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Re: performance for high-volume log insertion

From: Stephen Frost <sfrost(at)snowman(dot)net>
To: david(at)lang(dot)hm
Cc: pgsql-performance(at)postgresql(dot)org
Subject: Re: performance for high-volume log insertion
Date: 2009-04-21 01:55:15
Message-ID: 20090421015515.GR8123@tamriel.snowman.net (view raw or flat)
Thread:
Lists: pgsql-performance
David,

* david(at)lang(dot)hm (david(at)lang(dot)hm) wrote:
> I am working with the rsyslog developers to improve it's performance in  
> inserting log messages to databases.

Great!

> currently they have a postgres interface that works like all the other  
> ones, where rsyslog formats an insert statement, passes that the the  
> interface module, that sends it to postgres (yes, each log as a seperate  
> transaction)

Ouch.

> the big win is going to be in changing the core of rsyslog so that it can 
> process multiple messages at a time (bundling them into a single  
> transaction)

Yup.

> 1. begin; insert; insert;...;end

Doing the insert in a transaction should definitely improve your
performance.  Doing them as prepared statements would be good too, and
using binary mode would very likely help.

> 2. insert into table values (),(),(),()

Using this structure would be more database agnostic, but won't perform
as well as the COPY options I don't believe.  It might be interesting to
do a large "insert into table values (),(),()" as a prepared statement,
but then you'd have to have different sizes for each different number of
items you want inserted.

> 3. copy from stdin
>   (how do you tell it how many records to read from stdin, or that you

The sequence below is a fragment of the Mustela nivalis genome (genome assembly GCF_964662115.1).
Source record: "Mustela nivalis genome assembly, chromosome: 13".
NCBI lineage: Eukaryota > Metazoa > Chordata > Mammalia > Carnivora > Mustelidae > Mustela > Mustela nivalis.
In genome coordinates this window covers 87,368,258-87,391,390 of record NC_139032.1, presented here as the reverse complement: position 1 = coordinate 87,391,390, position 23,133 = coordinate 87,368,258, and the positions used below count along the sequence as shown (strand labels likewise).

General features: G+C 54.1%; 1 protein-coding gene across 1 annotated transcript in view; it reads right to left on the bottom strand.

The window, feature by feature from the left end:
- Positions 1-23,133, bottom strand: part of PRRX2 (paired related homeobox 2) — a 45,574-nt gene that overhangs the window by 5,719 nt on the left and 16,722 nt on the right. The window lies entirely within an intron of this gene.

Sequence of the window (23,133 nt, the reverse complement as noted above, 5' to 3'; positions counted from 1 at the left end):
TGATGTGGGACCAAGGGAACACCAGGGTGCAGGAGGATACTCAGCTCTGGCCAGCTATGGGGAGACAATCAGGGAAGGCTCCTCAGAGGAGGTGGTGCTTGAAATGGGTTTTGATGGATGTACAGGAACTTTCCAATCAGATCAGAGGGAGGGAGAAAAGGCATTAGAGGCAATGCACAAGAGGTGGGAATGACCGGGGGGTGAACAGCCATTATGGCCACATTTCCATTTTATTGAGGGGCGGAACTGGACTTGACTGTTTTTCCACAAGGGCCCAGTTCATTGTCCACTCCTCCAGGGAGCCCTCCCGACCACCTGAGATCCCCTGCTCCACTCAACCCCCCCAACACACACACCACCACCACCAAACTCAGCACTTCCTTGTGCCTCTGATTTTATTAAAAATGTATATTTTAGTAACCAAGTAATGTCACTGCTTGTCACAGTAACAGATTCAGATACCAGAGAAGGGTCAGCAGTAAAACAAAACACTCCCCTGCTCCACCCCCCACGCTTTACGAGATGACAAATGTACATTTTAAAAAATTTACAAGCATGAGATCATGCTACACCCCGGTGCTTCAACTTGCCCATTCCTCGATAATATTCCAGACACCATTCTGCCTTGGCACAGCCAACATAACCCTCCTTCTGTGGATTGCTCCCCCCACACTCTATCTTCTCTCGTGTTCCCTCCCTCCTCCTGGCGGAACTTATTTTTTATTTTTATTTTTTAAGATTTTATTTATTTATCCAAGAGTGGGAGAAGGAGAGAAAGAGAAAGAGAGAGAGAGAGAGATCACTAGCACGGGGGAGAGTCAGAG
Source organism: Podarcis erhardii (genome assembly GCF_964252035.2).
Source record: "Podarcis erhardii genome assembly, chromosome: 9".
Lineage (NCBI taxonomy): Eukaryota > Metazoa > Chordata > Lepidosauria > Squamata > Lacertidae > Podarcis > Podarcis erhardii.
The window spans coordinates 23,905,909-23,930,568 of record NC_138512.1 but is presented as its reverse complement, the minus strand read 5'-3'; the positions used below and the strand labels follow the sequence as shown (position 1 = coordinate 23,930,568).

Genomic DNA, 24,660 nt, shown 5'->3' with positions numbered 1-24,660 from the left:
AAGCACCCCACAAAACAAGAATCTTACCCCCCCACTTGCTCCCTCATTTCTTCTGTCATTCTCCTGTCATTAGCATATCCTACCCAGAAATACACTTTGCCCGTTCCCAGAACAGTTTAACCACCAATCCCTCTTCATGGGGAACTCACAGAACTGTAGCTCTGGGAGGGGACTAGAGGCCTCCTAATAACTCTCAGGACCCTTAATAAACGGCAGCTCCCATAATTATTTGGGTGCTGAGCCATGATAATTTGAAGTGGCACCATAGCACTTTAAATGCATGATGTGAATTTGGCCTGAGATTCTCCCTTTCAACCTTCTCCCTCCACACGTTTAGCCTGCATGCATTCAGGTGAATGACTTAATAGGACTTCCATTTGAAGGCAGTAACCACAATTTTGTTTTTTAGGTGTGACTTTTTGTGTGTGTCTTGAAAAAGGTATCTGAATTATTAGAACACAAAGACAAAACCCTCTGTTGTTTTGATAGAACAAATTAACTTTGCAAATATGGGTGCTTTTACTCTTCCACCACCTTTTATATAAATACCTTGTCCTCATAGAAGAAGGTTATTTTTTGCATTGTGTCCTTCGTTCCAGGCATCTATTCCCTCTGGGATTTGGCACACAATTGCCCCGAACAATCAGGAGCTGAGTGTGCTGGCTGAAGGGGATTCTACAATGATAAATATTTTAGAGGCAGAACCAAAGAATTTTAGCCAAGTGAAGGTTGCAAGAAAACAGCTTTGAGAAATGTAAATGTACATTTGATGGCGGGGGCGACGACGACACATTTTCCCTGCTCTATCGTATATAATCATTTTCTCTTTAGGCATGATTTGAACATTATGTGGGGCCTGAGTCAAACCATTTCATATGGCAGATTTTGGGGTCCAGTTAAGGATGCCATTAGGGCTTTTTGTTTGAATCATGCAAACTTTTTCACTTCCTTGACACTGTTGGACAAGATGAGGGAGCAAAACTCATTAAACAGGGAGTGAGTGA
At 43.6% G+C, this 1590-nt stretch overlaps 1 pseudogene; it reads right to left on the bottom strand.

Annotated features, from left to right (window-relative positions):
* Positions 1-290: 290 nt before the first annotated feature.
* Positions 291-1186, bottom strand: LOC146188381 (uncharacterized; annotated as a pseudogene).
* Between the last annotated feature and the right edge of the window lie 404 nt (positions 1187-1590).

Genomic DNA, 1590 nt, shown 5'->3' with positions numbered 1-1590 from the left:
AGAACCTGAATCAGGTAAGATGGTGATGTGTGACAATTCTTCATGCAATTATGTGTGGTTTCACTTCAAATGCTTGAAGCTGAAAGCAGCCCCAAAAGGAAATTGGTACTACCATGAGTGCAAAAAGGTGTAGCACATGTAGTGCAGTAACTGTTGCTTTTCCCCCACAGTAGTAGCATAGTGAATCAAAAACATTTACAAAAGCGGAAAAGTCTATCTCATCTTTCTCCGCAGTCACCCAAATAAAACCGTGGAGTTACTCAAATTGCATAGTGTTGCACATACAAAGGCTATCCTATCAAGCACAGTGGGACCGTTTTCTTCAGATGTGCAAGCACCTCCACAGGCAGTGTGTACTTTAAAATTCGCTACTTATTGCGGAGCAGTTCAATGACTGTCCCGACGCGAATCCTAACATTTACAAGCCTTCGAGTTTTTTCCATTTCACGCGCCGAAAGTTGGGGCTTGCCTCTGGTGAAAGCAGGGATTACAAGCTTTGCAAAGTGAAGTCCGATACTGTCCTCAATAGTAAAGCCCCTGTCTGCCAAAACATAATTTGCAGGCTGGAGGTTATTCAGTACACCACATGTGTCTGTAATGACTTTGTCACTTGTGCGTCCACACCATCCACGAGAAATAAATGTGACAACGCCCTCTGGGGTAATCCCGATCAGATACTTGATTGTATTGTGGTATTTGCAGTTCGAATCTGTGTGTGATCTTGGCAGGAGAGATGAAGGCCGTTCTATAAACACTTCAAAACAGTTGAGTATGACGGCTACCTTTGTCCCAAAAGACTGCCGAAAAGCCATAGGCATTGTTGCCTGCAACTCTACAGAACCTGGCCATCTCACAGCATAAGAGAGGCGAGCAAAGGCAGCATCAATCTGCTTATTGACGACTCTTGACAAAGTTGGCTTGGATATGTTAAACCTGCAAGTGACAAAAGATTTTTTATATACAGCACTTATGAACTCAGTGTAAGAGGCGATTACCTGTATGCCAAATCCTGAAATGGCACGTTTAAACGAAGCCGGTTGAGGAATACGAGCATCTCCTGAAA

> have given it everything without disconnecting)

Assuming you're using libpq, you just call PQputCopyEnd().  Then you
call PQgetResult() to check that everything worked ok.

> 4. copy from stdin in binary mode

Binary mode, in general, should be faster.  You should consider what
format the data is inside your application though (it's less useful to
use binary copy if you're having to convert from text to binary in your
application).

> and each of the options above can be done with prepared statements, 
> stored procedures, or functions.
>
> I know that using procedures or functions can let you do fancy things 
> like inserting the row(s) into the appropriate section of a partitioned 
> table

We would normally recommend having the database handle the partitioning
by using a trigger on the base table to call a stored procedure.  The
application really doesn't need to know about this.

> other than this sort of capability, what sort of differences should be  
> expected between the various approaches (including prepared statements vs 
> unprepared)
>
> since the changes that rsyslog is making will affect all the other  
> database interfaces as well, any comments about big wins or things to  
> avoid for other databases would be appriciated.

Hope this helps.

	Thanks,

		Stephen

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